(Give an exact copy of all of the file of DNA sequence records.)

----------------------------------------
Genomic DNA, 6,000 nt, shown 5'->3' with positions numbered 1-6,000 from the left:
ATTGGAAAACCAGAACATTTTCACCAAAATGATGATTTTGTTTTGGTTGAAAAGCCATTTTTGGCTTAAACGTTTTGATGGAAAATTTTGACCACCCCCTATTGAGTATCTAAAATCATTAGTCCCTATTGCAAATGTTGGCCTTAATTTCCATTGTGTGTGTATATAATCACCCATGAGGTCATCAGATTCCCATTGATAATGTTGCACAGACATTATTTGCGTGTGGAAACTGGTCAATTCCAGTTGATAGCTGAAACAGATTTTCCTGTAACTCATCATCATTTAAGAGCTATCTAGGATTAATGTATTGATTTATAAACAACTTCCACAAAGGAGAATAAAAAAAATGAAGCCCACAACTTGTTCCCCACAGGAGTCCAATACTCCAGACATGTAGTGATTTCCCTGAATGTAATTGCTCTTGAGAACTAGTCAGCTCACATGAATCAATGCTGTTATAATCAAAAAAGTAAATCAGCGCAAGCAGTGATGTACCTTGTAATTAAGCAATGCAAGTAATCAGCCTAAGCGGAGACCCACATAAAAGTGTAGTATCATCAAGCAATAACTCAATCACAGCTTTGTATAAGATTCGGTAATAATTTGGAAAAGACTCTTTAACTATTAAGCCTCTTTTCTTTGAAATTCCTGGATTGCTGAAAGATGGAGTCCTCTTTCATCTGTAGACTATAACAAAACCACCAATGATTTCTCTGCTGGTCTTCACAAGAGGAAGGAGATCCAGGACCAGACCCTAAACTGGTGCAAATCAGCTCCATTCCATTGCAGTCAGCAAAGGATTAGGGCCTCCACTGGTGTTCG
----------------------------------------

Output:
Genomic DNA, 6,000 nt, shown 5'->3' with positions numbered 1-6,000 from the left:
ATTGGAAAACCAGAACATTTTCACCAAAATGATGATTTTGTTTTGGTTGAAAAGCCATTTTTGGCTTAAACGTTTTGATGGAAAATTTTGACCACCCCCTATTGAGTATCTAAAATCATTAGTCCCTATTGCAAATGTTGGCCTTAATTTCCATTGTGTGTGTATATAATCACCCATGAGGTCATCAGATTCCCATTGATAATGTTGCACAGACATTATTTGCGTGTGGAAACTGGTCAATTCCAGTTGATAGCTGAAACAGATTTTCCTGTAACTCATCATCATTTAAGAGCTATCTAGGATTAATGTATTGATTTATAAACAACTTCCACAAAGGAGAATAAAAAAAATGAAGCCCACAACTTGTTCCCCACAGGAGTCCAATACTCCAGACATGTAGTGATTTCCCTGAATGTAATTGCTCTTGAGAACTAGTCAGCTCACATGAATCAATGCTGTTATAATCAAAAAAGTAAATCAGCGCAAGCAGTGATGTACCTTGTAATTAAGCAATGCAAGTAATCAGCCTAAGCGGAGACCCACATAAAAGTGTAGTATCATCAAGCAATAACTCAATCACAGCTTTGTATAAGATTCGGTAATAATTTGGAAAAGACTCTTTAACTATTAAGCCTCTTTTCTTTGAAATTCCTGGATTGCTGAAAGATGGAGTCCTCTTTCATCTGTAGACTATAACAAAACCACCAATGATTTCTCTGCTGGTCTTCACAAGAGGAAGGAGATCCAGGACCAGACCCTAAACTGGTGCAAATCAGCTCCATTCCATTGCAGTCAGCAAAGGATTAGGGCCTCCACTGGTGTTCG